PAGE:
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January 1980

Muscle Biofeedback and Transcendental Meditation: A Controlled Evaluation of Efficacy in the Treatment of Chronic Anxiety

Author Affiliations

From the Department of Psychiatry, University of California at San Francisco. Dr Raskin is now with the Beth Israel Medical Center, New York.

Arch Gen Psychiatry. 1980;37(1):93-97. doi:10.1001/archpsyc.1980.01780140095011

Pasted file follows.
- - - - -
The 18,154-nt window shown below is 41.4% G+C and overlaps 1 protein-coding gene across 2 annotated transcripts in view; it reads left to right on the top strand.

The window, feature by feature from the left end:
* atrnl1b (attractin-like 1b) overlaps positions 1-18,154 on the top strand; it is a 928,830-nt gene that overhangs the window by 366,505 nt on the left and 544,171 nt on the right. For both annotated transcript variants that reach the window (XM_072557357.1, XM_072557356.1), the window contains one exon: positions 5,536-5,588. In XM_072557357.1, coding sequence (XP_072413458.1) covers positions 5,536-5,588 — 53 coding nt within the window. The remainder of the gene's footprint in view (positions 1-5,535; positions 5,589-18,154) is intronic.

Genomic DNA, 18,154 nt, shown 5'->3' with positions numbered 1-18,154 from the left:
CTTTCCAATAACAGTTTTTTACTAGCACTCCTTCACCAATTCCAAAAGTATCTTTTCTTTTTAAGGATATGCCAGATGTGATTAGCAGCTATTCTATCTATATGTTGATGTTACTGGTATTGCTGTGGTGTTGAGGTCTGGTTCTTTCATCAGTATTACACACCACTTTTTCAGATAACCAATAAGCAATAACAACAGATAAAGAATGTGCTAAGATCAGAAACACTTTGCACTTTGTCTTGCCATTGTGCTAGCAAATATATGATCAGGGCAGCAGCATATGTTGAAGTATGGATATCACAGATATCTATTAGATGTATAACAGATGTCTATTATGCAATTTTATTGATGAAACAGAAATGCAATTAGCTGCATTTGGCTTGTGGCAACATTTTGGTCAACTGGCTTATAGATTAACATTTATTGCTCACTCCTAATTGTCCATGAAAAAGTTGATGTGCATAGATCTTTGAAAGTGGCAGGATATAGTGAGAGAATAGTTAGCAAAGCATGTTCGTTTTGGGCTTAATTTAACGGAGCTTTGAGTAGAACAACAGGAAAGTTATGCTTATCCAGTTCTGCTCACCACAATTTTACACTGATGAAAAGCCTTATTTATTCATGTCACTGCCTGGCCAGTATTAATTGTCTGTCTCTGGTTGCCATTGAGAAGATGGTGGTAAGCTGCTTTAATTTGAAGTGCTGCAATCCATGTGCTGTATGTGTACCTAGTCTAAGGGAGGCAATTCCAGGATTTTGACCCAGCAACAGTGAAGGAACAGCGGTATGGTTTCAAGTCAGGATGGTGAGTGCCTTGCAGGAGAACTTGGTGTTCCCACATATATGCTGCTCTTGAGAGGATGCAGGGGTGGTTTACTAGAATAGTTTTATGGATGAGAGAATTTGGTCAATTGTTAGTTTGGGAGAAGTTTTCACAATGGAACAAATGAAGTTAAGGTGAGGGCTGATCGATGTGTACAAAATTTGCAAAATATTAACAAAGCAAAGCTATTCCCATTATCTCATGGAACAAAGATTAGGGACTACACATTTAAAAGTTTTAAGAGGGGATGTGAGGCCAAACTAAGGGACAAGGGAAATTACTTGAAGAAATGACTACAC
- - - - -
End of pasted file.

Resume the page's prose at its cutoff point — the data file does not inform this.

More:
• Recent articles have suggested that muscle biofeedback and transcendental meditation may be useful in treating chronic anxiety. To assess this, we conducted a controlled study comparing muscle biofeedback, transcendental meditation, and relaxation therapy. The study consisted of a six-week baseline period, six weeks of treatment, a six-week posttreatment observation period, and later follow-up. Thirty-one subjects completed the first part of the study and have been followed up for three to 18 months. Forty percent of the subjects had a clinically significant decrease in their anxiety. There were no differences between treatments with respect to treatment efficacy, onset of symptom amelioration, or maintenance of therapeutic gains. We found no evidence suggesting that the degree of muscle relaxation induced by any of the treatments is related to the therapeutic outcome. Relaxation therapies as a sole treatment appear to have a limited place in the treatment of chronic anxiety.